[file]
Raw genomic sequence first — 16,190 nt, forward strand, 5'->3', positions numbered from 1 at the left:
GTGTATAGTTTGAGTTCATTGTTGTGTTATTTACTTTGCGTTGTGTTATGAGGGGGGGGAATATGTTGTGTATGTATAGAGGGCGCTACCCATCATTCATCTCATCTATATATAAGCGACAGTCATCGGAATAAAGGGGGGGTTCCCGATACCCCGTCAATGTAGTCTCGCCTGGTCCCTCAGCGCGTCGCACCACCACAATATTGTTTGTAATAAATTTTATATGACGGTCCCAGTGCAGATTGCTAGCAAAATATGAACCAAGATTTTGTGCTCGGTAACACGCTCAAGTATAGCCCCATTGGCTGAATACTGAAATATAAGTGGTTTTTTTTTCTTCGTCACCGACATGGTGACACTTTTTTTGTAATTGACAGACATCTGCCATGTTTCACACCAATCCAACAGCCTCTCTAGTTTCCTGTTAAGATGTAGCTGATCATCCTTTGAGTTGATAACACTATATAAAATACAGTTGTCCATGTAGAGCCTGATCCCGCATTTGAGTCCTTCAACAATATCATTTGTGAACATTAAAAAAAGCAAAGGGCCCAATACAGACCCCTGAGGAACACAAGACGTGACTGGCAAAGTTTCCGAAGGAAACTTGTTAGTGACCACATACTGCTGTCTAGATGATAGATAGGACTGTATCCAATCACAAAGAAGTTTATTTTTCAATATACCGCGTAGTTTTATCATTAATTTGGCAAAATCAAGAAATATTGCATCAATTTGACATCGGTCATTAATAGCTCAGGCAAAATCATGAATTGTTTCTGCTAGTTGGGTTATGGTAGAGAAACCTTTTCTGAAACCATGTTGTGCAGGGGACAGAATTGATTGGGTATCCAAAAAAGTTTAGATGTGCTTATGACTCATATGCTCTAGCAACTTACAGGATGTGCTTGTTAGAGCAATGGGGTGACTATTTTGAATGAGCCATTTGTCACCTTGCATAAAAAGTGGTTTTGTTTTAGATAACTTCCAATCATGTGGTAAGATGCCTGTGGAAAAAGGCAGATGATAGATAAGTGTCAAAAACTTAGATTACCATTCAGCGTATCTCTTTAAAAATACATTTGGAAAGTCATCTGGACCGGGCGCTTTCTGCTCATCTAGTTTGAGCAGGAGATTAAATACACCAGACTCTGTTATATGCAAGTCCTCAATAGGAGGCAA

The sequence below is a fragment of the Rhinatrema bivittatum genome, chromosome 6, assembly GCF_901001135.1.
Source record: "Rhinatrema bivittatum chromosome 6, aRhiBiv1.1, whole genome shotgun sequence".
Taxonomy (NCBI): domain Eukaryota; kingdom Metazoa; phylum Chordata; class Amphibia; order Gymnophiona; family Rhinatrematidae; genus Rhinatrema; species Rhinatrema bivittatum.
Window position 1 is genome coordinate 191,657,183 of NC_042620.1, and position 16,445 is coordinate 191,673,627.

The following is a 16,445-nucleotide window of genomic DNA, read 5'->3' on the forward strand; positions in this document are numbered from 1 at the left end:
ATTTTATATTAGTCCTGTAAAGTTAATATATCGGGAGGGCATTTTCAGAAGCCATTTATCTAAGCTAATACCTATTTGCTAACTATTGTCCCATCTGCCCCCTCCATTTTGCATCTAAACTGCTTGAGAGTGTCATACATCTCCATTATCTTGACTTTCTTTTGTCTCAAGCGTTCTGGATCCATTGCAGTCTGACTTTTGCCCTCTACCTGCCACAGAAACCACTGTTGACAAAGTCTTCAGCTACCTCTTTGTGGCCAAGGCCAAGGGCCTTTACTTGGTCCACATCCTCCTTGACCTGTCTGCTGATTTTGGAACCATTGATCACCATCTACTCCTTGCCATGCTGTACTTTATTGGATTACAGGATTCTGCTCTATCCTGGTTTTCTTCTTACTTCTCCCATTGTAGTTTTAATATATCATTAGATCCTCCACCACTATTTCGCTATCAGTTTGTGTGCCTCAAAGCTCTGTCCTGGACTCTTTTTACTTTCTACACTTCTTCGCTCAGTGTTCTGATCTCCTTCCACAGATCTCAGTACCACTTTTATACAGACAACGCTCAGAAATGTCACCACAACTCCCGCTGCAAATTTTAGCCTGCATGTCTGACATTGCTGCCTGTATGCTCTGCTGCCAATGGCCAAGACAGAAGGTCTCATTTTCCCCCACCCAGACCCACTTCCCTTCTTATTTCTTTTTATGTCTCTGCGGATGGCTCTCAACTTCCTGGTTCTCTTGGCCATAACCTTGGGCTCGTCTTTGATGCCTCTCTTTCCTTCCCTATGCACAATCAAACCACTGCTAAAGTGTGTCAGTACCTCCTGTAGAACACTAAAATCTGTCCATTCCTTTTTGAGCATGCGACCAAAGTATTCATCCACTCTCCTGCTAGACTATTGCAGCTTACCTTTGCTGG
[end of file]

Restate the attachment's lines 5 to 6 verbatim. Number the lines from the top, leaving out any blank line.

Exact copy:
Taxonomy (NCBI): domain Eukaryota; kingdom Metazoa; phylum Chordata; class Amphibia; order Gymnophiona; family Rhinatrematidae; genus Rhinatrema; species Rhinatrema bivittatum.
Window position 1 is genome coordinate 191,657,183 of NC_042620.1, and position 16,445 is coordinate 191,673,627.